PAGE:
Based on the above I almost sold myself on thinking Ward will win…but I'm not so sure.
Kovalev is a tough guy to game-plan for. I don't believe a fighter can be manufactured in the gym to beat him – it's almost as if you have to have been born to beat him, and Ward may very well be that fighter. What makes Sergey so tough, as you saw when he fought Bernard Hopkins was, Bernard couldn't get to Kovalev when he tried pressing him nor could he get him to come inside and mix it up that much. And the reason for that was Sergey's left jab. He was successful hitting Hopkins with it from long range and that set up the right hands that followed behind them. Adding to the problem was Kovalev's power. You could see that if Hopkins wasn't hurting all that bad after being hit, the sting of the punch sure kept him from taking any liberties with Kovalev as he looked for the perfect shot in an attempt to stabilize Kovalev's aggression. Hopkins, like so many other opponents was unable to take away Kovalev's jab, or at the least somewhat blunt it, and that was a huge factor as to why Bernard was back pedaling all night as he was searching for an answer he never found.
Andre Ward is much fresher than Hopkins was when he fought Kovalev. But he's never faced a fighter who he had to be so concerned with from long range the way he will be when he fights Kovalev. On top of that, Ward hasn't fought three times or more in a calendar year since 2009, and that's something that cannot be overlooked.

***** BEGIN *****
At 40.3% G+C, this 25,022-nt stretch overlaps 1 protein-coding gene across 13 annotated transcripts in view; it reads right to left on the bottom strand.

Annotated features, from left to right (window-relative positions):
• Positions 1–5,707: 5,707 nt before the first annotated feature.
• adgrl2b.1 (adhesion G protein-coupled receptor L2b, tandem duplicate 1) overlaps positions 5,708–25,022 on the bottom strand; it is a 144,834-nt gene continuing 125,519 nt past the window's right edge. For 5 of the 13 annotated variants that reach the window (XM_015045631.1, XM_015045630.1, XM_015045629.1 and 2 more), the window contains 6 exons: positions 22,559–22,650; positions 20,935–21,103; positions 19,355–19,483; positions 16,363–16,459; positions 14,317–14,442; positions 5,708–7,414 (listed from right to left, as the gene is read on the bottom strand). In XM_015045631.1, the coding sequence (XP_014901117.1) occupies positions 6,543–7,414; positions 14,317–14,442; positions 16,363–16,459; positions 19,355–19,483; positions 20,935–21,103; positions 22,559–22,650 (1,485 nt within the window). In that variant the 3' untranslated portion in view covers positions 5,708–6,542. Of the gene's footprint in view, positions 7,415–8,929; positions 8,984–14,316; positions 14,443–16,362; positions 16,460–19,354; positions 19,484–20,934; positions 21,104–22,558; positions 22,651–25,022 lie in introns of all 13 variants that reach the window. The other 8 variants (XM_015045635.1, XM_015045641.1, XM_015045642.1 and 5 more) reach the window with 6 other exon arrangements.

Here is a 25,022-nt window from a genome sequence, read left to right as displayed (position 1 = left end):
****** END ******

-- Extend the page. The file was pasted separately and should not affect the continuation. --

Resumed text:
As of February 2016, Sergey Kovalev may be on his way to becoming, if he's not already, the most exciting and must-see fighter in boxing. And what really makes following him fun is how he's one of the few outstanding fighters in the sport with two legitimate legacy fights out there for him. Again, when it comes to rating and ranking fighters, it comes down to whom did they have in front of them and did they win? The Mayweather effect has pushed fighters of the current generation into thinking more about being undefeated than risking a loss against upper-tier opponents. Sure, he's fooled some into thinking it's all about the zero but it's really more about who you beat as world champion that wasn't washed up or on the decline.
Sergey Kovalev has one outstanding opponent, Adonis Stevenson, to match his skills against, and one great opponent in Andre Ward to measure himself against. If he goes 2-0 against them he'll probably have the deepest resume among active fighters in regards to who he fought and beat. And that will set him apart from the next best guy, whoever that may be. If he can post convincing wins over Stevenson and Ward, to go along with his win over Hopkins, it can be argued that he just may have compiled the best body of work of any light heavyweight title-holder in a decade.
Frank Lotierzo can be contacted at GlovedFist@Gmail.com